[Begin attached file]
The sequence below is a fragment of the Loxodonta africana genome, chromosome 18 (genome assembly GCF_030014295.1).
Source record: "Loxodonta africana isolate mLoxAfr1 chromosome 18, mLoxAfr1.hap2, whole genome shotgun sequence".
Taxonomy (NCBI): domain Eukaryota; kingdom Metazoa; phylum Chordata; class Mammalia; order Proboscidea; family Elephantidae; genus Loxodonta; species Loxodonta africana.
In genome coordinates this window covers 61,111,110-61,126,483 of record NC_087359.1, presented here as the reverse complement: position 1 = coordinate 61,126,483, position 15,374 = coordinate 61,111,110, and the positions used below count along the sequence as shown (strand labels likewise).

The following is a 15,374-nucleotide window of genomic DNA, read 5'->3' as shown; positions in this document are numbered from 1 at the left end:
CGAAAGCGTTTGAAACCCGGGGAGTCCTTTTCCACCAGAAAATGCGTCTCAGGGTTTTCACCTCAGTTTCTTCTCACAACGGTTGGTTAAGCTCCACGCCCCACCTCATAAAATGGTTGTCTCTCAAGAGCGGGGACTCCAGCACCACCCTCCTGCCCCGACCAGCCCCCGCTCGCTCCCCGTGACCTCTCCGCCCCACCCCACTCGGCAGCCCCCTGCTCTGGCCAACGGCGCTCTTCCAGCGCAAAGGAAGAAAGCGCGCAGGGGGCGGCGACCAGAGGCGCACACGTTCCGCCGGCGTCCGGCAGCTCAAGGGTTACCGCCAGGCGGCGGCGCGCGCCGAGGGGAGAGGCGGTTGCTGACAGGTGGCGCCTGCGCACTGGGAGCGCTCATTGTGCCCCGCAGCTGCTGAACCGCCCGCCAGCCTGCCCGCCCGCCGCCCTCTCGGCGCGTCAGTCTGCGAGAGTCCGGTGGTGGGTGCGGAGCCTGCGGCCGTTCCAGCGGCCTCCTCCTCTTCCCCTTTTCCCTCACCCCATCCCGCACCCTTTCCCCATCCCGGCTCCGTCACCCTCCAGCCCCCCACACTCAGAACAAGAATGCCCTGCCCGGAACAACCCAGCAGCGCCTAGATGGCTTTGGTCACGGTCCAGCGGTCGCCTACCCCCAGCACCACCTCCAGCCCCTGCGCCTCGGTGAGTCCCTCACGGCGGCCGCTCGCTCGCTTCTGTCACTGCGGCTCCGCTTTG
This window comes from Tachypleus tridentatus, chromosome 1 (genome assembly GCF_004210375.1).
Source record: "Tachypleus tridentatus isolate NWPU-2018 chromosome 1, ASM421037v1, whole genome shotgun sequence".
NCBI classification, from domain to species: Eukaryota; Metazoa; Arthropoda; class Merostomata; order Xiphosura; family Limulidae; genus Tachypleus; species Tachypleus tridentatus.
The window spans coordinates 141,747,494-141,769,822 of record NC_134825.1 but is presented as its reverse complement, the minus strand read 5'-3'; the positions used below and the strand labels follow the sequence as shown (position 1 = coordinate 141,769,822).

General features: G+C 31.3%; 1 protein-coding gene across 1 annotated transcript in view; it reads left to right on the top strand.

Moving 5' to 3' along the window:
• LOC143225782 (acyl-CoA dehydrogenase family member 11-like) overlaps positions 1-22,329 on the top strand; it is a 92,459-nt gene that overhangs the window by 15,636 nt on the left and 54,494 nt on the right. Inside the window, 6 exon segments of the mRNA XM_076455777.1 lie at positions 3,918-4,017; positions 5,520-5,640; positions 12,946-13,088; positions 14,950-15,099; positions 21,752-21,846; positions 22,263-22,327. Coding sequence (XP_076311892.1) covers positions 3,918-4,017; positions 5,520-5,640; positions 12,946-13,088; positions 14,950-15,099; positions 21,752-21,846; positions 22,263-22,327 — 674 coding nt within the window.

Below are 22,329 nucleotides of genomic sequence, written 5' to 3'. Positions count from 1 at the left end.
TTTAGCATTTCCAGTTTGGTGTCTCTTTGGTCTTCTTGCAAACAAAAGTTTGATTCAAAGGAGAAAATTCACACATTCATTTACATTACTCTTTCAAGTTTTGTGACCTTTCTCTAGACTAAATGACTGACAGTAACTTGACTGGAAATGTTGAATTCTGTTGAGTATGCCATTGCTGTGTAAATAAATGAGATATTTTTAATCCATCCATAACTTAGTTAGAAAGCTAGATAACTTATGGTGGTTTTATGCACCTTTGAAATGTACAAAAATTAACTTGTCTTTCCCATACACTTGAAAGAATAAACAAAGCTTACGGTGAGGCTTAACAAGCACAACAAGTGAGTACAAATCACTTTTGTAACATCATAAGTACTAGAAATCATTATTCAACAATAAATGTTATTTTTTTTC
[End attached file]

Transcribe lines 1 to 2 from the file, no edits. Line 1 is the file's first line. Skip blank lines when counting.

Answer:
The sequence below is a fragment of the Loxodonta africana genome, chromosome 18 (genome assembly GCF_030014295.1).
Source record: "Loxodonta africana isolate mLoxAfr1 chromosome 18, mLoxAfr1.hap2, whole genome shotgun sequence".